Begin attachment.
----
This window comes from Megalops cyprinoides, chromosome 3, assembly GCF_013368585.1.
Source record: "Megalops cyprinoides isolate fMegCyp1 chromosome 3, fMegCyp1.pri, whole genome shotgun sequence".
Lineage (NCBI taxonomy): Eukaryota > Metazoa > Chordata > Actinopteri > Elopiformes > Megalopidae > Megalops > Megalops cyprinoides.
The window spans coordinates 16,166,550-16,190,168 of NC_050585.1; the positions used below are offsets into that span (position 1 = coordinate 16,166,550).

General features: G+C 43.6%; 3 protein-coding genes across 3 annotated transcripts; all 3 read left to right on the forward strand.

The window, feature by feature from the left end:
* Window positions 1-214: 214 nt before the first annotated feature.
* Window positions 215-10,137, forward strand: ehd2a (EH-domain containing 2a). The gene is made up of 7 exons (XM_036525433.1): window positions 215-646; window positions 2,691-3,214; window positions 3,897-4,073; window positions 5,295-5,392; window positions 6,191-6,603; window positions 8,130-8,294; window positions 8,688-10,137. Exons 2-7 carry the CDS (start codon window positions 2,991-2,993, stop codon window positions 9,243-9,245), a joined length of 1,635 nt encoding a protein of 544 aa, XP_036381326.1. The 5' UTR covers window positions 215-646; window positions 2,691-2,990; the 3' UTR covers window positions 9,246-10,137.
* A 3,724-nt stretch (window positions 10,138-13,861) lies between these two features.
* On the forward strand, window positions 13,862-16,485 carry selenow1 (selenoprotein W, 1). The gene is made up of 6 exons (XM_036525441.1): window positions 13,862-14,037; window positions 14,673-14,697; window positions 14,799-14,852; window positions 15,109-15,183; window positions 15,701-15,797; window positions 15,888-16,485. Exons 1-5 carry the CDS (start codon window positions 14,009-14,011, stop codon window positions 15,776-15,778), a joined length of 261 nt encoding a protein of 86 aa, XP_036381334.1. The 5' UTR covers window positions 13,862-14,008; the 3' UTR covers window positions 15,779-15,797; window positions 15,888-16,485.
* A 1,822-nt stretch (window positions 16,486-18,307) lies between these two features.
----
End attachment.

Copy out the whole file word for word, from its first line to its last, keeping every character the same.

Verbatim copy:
This window comes from Megalops cyprinoides, chromosome 3, assembly GCF_013368585.1.
Source record: "Megalops cyprinoides isolate fMegCyp1 chromosome 3, fMegCyp1.pri, whole genome shotgun sequence".
Lineage (NCBI taxonomy): Eukaryota > Metazoa > Chordata > Actinopteri > Elopiformes > Megalopidae > Megalops > Megalops cyprinoides.
The window spans coordinates 16,166,550-16,190,168 of NC_050585.1; the positions used below are offsets into that span (position 1 = coordinate 16,166,550).

General features: G+C 43.6%; 3 protein-coding genes across 3 annotated transcripts; all 3 read left to right on the forward strand.

The window, feature by feature from the left end:
* Window positions 1-214: 214 nt before the first annotated feature.
* Window positions 215-10,137, forward strand: ehd2a (EH-domain containing 2a). The gene is made up of 7 exons (XM_036525433.1): window positions 215-646; window positions 2,691-3,214; window positions 3,897-4,073; window positions 5,295-5,392; window positions 6,191-6,603; window positions 8,130-8,294; window positions 8,688-10,137. Exons 2-7 carry the CDS (start codon window positions 2,991-2,993, stop codon window positions 9,243-9,245), a joined length of 1,635 nt encoding a protein of 544 aa, XP_036381326.1. The 5' UTR covers window positions 215-646; window positions 2,691-2,990; the 3' UTR covers window positions 9,246-10,137.
* A 3,724-nt stretch (window positions 10,138-13,861) lies between these two features.
* On the forward strand, window positions 13,862-16,485 carry selenow1 (selenoprotein W, 1). The gene is made up of 6 exons (XM_036525441.1): window positions 13,862-14,037; window positions 14,673-14,697; window positions 14,799-14,852; window positions 15,109-15,183; window positions 15,701-15,797; window positions 15,888-16,485. Exons 1-5 carry the CDS (start codon window positions 14,009-14,011, stop codon window positions 15,776-15,778), a joined length of 261 nt encoding a protein of 86 aa, XP_036381334.1. The 5' UTR covers window positions 13,862-14,008; the 3' UTR covers window positions 15,779-15,797; window positions 15,888-16,485.
* A 1,822-nt stretch (window positions 16,486-18,307) lies between these two features.